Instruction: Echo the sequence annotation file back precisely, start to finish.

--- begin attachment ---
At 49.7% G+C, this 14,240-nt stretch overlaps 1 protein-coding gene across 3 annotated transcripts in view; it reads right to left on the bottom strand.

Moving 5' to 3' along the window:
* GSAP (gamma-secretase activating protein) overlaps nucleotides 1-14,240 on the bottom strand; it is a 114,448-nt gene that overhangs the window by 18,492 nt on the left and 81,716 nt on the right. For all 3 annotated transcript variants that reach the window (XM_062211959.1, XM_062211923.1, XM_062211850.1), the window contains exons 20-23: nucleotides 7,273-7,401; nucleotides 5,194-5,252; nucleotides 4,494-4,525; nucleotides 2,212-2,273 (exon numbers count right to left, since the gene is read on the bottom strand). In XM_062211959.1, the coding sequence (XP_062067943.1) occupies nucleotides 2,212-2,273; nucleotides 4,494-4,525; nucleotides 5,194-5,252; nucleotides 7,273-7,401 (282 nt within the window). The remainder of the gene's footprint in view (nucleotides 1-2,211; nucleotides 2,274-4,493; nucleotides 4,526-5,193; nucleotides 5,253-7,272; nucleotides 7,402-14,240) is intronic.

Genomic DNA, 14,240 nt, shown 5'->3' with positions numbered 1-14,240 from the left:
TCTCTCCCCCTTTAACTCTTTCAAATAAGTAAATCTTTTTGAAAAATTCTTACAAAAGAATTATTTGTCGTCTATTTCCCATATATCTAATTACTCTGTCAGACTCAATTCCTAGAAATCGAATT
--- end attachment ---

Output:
At 49.7% G+C, this 14,240-nt stretch overlaps 1 protein-coding gene across 3 annotated transcripts in view; it reads right to left on the bottom strand.

Moving 5' to 3' along the window:
* GSAP (gamma-secretase activating protein) overlaps nucleotides 1-14,240 on the bottom strand; it is a 114,448-nt gene that overhangs the window by 18,492 nt on the left and 81,716 nt on the right. For all 3 annotated transcript variants that reach the window (XM_062211959.1, XM_062211923.1, XM_062211850.1), the window contains exons 20-23: nucleotides 7,273-7,401; nucleotides 5,194-5,252; nucleotides 4,494-4,525; nucleotides 2,212-2,273 (exon numbers count right to left, since the gene is read on the bottom strand). In XM_062211959.1, the coding sequence (XP_062067943.1) occupies nucleotides 2,212-2,273; nucleotides 4,494-4,525; nucleotides 5,194-5,252; nucleotides 7,273-7,401 (282 nt within the window). The remainder of the gene's footprint in view (nucleotides 1-2,211; nucleotides 2,274-4,493; nucleotides 4,526-5,193; nucleotides 5,253-7,272; nucleotides 7,402-14,240) is intronic.

Genomic DNA, 14,240 nt, shown 5'->3' with positions numbered 1-14,240 from the left:
TCTCTCCCCCTTTAACTCTTTCAAATAAGTAAATCTTTTTGAAAAATTCTTACAAAAGAATTATTTGTCGTCTATTTCCCATATATCTAATTACTCTGTCAGACTCAATTCCTAGAAATCGAATT